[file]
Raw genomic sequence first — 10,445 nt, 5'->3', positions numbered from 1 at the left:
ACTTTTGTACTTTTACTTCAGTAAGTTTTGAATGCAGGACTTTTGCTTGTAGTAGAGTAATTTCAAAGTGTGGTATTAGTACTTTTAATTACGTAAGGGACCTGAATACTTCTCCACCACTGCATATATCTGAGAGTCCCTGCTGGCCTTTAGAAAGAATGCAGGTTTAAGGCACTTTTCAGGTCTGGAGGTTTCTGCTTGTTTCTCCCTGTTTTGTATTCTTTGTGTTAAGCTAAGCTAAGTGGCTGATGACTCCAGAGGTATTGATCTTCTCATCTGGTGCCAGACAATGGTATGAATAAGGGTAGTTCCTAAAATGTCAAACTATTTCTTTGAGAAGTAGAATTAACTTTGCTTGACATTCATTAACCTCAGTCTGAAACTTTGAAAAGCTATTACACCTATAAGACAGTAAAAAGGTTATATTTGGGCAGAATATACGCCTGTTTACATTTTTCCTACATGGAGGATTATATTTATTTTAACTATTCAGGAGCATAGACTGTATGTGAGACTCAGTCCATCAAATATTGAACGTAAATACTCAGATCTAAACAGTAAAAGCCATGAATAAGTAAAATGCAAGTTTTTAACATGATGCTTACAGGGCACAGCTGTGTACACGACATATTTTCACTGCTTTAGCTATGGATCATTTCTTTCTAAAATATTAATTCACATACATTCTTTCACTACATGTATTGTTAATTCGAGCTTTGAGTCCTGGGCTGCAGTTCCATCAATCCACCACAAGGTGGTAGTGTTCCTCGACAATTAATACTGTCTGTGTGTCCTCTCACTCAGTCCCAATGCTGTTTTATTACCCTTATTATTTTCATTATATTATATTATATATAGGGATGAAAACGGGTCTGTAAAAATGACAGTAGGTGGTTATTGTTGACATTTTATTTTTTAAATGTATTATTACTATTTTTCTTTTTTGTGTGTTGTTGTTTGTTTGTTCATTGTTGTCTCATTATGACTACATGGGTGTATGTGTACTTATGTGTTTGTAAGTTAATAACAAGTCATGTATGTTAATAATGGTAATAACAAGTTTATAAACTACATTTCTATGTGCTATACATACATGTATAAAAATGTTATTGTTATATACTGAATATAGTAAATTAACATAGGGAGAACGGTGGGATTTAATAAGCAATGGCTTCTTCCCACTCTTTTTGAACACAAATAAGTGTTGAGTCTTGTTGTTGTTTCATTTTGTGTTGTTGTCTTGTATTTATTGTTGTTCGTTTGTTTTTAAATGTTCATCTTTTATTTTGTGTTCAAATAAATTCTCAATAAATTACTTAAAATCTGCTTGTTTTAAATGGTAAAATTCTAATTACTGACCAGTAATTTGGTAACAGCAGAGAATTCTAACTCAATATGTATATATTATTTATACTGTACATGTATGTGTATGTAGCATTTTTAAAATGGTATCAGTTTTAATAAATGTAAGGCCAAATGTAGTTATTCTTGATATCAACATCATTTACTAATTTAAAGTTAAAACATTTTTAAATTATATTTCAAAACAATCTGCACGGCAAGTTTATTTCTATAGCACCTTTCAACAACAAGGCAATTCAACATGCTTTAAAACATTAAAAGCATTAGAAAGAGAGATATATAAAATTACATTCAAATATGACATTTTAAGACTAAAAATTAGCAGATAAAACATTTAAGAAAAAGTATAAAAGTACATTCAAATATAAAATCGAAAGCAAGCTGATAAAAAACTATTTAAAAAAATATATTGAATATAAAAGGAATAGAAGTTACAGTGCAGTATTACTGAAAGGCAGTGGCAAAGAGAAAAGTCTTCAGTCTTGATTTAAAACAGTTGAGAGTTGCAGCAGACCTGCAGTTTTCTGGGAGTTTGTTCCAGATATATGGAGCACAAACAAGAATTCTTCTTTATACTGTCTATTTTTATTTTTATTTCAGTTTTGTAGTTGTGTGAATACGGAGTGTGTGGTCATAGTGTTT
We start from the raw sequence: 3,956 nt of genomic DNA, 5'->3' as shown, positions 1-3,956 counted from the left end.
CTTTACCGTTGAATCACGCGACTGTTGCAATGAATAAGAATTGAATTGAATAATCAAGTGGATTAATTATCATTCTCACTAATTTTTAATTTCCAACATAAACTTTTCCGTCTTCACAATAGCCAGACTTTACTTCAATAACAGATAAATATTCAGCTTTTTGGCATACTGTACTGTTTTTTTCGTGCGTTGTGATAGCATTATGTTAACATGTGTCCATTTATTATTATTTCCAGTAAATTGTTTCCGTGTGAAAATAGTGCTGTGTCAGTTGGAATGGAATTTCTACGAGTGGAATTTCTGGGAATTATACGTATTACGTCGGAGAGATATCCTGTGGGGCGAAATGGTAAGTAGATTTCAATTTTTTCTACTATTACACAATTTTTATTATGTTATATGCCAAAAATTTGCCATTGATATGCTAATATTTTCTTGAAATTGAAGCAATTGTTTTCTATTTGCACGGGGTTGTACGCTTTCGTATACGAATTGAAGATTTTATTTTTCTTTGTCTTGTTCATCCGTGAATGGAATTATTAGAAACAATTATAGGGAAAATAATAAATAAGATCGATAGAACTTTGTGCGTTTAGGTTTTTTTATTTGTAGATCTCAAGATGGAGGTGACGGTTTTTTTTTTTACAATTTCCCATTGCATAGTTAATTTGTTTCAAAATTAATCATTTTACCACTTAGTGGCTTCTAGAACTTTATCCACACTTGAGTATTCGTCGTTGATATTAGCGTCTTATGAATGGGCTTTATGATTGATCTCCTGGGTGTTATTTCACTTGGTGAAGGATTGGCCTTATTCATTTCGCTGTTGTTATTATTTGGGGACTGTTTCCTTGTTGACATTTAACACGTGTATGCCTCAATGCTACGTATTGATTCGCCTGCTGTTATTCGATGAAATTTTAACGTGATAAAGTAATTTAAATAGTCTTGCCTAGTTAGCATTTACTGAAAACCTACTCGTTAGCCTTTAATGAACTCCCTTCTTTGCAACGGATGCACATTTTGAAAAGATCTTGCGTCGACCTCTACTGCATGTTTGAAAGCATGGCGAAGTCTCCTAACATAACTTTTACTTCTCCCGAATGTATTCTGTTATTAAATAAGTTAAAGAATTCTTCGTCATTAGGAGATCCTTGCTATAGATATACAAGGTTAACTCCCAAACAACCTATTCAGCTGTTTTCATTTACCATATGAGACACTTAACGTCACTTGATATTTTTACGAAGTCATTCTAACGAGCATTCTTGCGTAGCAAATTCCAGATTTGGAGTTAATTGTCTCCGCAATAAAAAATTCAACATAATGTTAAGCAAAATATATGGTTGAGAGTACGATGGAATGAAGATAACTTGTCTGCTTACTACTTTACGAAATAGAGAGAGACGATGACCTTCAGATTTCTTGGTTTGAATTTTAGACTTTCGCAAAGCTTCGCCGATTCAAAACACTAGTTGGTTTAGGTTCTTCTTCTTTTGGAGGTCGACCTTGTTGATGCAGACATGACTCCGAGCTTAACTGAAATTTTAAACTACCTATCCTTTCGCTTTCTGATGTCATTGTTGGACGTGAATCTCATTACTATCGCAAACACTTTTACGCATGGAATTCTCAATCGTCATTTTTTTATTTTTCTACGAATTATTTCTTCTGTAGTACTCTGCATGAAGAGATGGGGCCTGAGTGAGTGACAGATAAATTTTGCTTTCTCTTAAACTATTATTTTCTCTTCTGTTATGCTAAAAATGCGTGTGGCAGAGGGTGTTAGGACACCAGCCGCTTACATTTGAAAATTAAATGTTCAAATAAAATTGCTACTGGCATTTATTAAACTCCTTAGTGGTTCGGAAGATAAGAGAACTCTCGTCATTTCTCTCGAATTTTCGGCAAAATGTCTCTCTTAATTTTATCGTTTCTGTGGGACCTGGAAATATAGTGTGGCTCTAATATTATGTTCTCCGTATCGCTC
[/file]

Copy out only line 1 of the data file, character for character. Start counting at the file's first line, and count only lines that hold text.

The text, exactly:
Raw genomic sequence first — 10,445 nt, 5'->3', positions numbered from 1 at the left: